A Kent construction company and its managing director have been prosecuted after both displayed a ‘shocking disregard’ for workers’ safety at a demolition site in Surrey.
The workers at the site were exposed to ‘appalling risks’ of falling from an unprotected roof and from the presence of dangerous asbestos material.
Conditions at the site in Chobham Road, Woking, were spotted by a passing Health and Safety Executive (HSE) inspector, who immediately served a prohibition notice halting the work going on at roof level.
An investigation followed and a prosecution brought against Daniel Lautier and his firm, ICG Construction Management Services Ltd, both of Sevenoaks in Kent, for numerous safety breaches.
Redhill Magistrates were (9 Dec) told that the HSE inspector had been driving past on 5 June 2014 when he saw the two-storey, part-demolished house. On top of it, standing at the edges of where a pitched room had been, were three workers. There was no edge protection or fall prevention measures in place despite the dangers to the men of a six to seven metres’ fall.
Roof tiles and masonry had been thrown from the structure as it was being demolished. HSE served a further prohibition notice to ensure that an asbestos survey was carried out prior to any further demolition taking place.
Asbestos was found on site and had it not been removed could have caused serious long term and irreversible ill health to on-site workers and passers by who may have been exposed the dust from its demolition. HSE also required a demolition plan to be drawn up, and for workers to halt the uncontrolled and unsafe throwing of building materials to ground level.
HSE’s investigation found a catalogue of failures on the part of Mr Lautier and ICG Construction Services: –
- there was no proper system of work drawn up for the demolition of the property, which belonged to Mr Lautier;
- men were working at a dangerous height with no safety measures to protect them from falls;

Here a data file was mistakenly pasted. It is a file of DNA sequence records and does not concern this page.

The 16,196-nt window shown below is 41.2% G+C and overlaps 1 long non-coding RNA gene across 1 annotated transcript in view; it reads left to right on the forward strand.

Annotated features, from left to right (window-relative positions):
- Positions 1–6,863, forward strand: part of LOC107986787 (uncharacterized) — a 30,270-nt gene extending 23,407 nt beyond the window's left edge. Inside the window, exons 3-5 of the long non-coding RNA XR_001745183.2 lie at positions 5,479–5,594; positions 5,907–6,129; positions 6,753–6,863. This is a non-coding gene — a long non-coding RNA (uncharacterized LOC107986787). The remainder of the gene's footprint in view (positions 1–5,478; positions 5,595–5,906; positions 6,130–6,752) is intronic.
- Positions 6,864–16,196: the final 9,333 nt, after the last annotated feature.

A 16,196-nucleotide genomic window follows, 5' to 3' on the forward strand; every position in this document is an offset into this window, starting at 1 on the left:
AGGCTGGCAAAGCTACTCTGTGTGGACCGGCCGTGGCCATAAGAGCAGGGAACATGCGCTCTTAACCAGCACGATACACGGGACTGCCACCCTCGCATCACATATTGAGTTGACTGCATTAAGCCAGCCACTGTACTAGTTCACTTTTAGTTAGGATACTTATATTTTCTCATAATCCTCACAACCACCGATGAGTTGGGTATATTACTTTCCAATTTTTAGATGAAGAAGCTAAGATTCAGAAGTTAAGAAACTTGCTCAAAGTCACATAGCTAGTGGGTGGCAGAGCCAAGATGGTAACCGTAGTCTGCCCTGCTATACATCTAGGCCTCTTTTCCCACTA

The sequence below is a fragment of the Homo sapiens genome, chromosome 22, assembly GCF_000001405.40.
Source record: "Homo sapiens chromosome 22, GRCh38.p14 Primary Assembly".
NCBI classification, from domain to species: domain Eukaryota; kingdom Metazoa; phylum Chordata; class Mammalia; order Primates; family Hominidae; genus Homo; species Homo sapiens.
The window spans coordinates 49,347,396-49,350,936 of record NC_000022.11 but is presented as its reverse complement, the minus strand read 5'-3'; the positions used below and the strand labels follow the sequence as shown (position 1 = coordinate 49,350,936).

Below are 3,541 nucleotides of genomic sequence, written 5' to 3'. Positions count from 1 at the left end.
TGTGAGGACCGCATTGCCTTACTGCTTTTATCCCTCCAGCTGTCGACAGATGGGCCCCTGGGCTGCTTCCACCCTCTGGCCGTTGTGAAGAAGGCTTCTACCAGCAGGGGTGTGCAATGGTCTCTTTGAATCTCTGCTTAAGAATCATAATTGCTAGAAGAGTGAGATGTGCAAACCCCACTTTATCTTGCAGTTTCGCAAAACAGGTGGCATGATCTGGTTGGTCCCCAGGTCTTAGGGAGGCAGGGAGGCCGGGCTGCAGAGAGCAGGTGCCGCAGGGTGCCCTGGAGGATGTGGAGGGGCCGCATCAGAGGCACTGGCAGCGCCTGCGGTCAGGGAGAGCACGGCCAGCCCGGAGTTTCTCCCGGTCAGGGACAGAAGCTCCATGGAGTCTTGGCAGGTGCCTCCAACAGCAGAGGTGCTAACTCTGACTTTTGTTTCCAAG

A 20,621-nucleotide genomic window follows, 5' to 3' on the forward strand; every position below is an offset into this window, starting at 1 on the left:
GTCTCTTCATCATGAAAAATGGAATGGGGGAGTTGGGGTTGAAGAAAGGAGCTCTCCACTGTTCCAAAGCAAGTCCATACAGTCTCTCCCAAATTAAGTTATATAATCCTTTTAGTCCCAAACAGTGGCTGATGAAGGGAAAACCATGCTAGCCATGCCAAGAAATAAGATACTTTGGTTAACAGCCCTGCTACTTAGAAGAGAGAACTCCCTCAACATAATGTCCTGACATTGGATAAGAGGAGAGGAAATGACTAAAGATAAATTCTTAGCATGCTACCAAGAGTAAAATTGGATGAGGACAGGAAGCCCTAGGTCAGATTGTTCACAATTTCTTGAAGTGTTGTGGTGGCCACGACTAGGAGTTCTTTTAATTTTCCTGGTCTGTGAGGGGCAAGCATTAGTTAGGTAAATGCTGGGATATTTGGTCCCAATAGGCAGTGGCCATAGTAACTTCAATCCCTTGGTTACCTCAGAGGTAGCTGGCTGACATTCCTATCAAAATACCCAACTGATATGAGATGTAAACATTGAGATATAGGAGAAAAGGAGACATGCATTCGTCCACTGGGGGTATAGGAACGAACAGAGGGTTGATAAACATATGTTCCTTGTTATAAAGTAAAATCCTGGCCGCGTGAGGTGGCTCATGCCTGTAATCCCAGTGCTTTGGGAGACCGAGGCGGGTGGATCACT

- demolition was ad-hoc and work bore little resemblance to accepted practice in the industry;
- there was inadequate supervision and planning;
- welfare facilities on site at one point were non-existent.
Daniel Lautier of Harrison Way, Sevenoaks, Kent, admitted two breaches of the Health and Safety at Work etc Act 1974 and his firm, ICG Construction Services, pleaded guilty to one breach of the same Act and a further breach of the Control of Asbestos Regulations 2012. Lautier was fined a total of £3,000 and ordered to pay costs of £1,044. No separate penalty was imposed for his company.
After the hearing, HSE inspector Russell Beckett, who investigated, said:
“The disregard for health and safety shown by Daniel Lautier and ICG was shocking, and exposed workers and others to appalling risks.
“The management of health and safety was non-existent even at the most basic level. There were so many failures on site. Many were obvious but all contributed to making the site one of most inadequate and unprofessional I have ever seen.
“Demolition of a property requires planning and that includes a survey to establish whether asbestos is present. The demolition industry has vastly improved its health and safety record but Mr Lautier decided to cut corners and to try to do it himself. If this demolition had been simply carried out using an excavator machine then there would have been very few risks involved.”
For information and advice on safe demolition practices, visit http://www.hse.gov.uk/construction/safetytopics/demolition.htm
Notes to Editors:
The Health and Safety Executive is Britain’s national regulator for workplace health and safety. It aims to reduce work-related death, injury and ill health. It does so through research, information and advice; promoting training; new or revised regulations and codes of practice; and working with local authority partners by inspection, investigation and enforcement. www.hse.gov.uk
Section 2(1) of the Health and Safety at Work etc Act 1974 states: “It shall be the duty of every employer to ensure, so far as is reasonably practicable, the health, safety and welfare at work of all his employees.”
Regulation 5 of the Control of Asbestos Regulations 2012 states: “An employer shall not undertake work in demolition, maintenance, or any other work which exposes or is liable to expose his employees to asbestos in respect of any premises unless either he has carried out a suitable and sufficient assessment as to whether asbestos, what type of asbestos, contained in what material and in what condition is present or is liable to be present in those premises; or (b)if there is doubt as to whether asbestos is present in those premises he assumes that asbestos is present, and that it is not chrysotile alone, and observes the applicable provisions of these Regulations.”
Section 37(1) of the Health and Safety at Work etc Act 1974 states: “Where an offence under any of the relevant statutory provisions committed by a body corporate is proved to have been committed with the consent or connivance of, or to have been attributable to any neglect on the part of, any director, manager, secretary or other similar officer of the body corporate or a person who was purporting to act in any such capacity, he as well as the body corporate shall be guilty of that offence and shall be liable to be proceeded against and punished accordingly.”
HSE news releases are available at http://press.hse.gov.uk/.